Rhesus macaques and baboons are among the monkey species that menstruate. In fact, one 2008 study suggested that baboons start menstruating earlier when their fathers spend more time with them. "For young females, because their major opponents in life are adult females and fellow juveniles, the presence of any adult male may be helpful," associate professor of biology at Duke University, Susan Alberts, the paper’s senior author, explained in a statement. “Ties between fatherly presence and early maturity may still stem from enhanced nutrition if fathers reduce any harassment their offspring experience while gathering food. It may also help reduce the stress of everyday life in a baboon group."
Some primates also display sexual swellings around ovulation (when the egg is released from the ovary). As Reproductive Biology Coordinator at Chester Zoo Dr Ronnie Cowl explains to IFLScience, rising estrogen levels prior to ovulation increase swelling size, with some species gaining up to a third of their body weight in water weight.
Bats and rodents
Menstruation has also been observed in bats and rodents. This makes up around 1.5 percent of mammalian species, with less than 0.09 percent of menstruating mammals not being primates.
“There are at least three species of bats in which menstruation has been observed,” a paper from 2020, published in the journal Biology of Reproduction explains. “The black mastiff bat Molossus ater and wild fulvous fruit bat Rousettus leschenaultii are the ones presenting the most human-like characteristics.”
“Menstruation is found in few of the world's 4,000 species of mammals which is why this discovery is so remarkable,” Professor Paul Racey, co-author of a 2007 paper describing menstruation in the wild fulvous fruit bat, said in a statement at the time. "The finding is significant because it extends our knowledge of the reproductive biology of what is a large group of mammals.”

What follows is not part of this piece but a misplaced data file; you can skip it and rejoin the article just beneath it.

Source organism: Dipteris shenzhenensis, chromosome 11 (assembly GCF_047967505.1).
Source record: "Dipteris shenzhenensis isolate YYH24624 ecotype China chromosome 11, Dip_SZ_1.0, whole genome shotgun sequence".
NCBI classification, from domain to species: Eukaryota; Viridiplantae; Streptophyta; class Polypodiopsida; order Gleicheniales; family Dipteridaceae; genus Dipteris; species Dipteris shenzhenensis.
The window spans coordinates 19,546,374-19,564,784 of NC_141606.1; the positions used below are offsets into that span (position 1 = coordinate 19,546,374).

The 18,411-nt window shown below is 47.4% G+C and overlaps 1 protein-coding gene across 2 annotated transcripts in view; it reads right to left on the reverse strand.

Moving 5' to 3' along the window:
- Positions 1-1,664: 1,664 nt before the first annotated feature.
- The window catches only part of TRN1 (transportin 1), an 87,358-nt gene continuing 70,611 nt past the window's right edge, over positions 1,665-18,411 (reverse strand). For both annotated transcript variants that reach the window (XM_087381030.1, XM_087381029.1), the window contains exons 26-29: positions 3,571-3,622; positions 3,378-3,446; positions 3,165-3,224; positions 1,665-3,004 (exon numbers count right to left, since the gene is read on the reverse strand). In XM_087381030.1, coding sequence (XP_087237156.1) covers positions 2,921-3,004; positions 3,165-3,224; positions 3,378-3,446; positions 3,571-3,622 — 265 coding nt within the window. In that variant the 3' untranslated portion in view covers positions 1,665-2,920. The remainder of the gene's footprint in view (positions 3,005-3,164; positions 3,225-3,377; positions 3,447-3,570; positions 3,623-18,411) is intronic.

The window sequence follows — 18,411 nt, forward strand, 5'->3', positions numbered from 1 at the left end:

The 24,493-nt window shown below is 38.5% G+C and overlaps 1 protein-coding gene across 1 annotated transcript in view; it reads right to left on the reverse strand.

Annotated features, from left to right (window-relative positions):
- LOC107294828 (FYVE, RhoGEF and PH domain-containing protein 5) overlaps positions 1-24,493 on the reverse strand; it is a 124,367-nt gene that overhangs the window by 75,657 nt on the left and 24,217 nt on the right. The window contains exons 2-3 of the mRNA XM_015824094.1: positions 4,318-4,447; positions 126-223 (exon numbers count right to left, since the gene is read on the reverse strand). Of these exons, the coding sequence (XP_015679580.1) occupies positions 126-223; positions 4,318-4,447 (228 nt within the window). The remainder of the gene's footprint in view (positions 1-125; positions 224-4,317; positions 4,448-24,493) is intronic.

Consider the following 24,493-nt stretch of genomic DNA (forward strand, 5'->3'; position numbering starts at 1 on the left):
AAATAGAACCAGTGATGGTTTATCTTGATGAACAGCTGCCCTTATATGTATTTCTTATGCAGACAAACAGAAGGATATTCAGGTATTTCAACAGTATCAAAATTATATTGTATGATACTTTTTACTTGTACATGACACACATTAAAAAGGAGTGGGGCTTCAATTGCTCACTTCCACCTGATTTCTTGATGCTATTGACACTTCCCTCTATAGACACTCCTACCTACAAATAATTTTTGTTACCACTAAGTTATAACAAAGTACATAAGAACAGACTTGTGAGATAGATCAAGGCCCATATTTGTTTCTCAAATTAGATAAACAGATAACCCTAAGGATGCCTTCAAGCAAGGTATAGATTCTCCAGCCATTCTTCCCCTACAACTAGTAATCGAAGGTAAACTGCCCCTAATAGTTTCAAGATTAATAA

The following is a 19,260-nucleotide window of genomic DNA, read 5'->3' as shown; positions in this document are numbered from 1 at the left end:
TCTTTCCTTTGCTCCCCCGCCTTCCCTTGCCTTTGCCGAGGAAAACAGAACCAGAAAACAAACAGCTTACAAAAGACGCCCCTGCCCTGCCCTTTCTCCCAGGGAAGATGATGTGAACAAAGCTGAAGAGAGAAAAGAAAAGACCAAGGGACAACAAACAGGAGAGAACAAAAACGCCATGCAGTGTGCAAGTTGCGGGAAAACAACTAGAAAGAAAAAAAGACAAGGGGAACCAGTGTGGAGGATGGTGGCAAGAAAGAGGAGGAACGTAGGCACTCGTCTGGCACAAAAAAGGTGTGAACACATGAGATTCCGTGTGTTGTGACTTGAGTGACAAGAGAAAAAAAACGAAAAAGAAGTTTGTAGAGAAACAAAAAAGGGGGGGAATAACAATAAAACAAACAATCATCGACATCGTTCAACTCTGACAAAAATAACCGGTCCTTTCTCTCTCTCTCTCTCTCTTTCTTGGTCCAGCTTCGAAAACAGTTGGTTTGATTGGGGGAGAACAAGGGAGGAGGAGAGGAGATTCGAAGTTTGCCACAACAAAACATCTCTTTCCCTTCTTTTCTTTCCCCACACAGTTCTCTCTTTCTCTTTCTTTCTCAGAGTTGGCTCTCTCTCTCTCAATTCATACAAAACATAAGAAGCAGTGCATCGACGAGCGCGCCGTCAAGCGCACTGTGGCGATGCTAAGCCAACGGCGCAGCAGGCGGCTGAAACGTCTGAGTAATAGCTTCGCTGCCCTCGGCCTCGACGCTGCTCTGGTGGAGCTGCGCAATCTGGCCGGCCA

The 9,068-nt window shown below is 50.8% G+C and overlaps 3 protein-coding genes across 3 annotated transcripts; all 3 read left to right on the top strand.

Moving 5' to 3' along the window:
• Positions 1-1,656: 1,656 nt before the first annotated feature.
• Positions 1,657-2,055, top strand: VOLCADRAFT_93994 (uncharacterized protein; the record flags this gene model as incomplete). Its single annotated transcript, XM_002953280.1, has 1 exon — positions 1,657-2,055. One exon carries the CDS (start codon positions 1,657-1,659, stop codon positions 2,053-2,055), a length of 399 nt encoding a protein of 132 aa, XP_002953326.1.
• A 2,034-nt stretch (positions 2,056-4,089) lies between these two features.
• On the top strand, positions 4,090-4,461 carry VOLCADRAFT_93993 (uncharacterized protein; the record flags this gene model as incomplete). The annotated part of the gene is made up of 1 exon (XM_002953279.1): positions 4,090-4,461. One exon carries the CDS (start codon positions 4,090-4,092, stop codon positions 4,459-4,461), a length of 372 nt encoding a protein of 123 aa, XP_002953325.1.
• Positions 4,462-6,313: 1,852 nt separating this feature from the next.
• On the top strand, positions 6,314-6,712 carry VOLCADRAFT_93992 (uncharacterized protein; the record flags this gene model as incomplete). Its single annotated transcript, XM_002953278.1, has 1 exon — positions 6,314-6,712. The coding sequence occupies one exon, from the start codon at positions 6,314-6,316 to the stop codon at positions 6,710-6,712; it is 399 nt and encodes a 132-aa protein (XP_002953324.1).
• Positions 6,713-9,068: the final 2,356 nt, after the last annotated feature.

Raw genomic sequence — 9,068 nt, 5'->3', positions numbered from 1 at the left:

Menstruation has been observed in elephant shrews, a family of rodents from Africa. Another rodent species recently discovered to menstruate is the Cairo spiny mouse (Acomys cahirinus), native to North Africa. A 2017 paper described the first evidence of this, with the authors explaining that “Observations of blood at the vaginal opening of nonpregnant female spiny mice in our breeding colony led to an investigation of the changes of endometrial structure and physiology during the reproductive cycle.”
Do Animals Get PMS?
Some species have been observed to show behavioral changes at certain points in their cycle. In 1985, observations of baboons in Amboseli National Park, Kenya, revealed that females exhibited different behavior shortly before the onset of their period.
''They spend more time in trees – and in the open savannah there aren't many trees. They don't have neighbors up there,'' Dr Glenn Hausfater of the University of Missouri explained to the New York Times at the time, adding that “the males don't behave differently toward the females; the females are just less responsive to their neighbors.''
''Why were we surprised? I guess because nobody had looked for this before.''
The premenstrual primates spent over twice their usual time in the treetops, and 15 percent more time feeding than usual.
The spiny mouse may also change its behavior around its period. “There’s already been a little bit of preliminary research using the spiny mouse to try and work out whether they suffer from PMS, and it seems like they do,” Dr Natalie Cooper, senior researcher at the Natural History Museum, explained in a live talk in 2021. “They find that they’re a little bit sad when they have their periods. They tend to vocalize more, they don’t move around so much, and at different points of their cycle they eat different amounts and things like that.”
“This is something we need to do more research on, but one of the really great things about the spiny mouse being discovered to menstruate is that we can start doing more research, and hopefully that will help people who do suffer from PMS quite badly.”
When asked how the rodents’ menstruation was missed, co-author of the paper announcing the discovery, Dr Hayley Dickinson, echoed Dr Hausfater’s comments from 1985: “The answer, as with many discoveries in science, is that no one really looked,” she told Nature.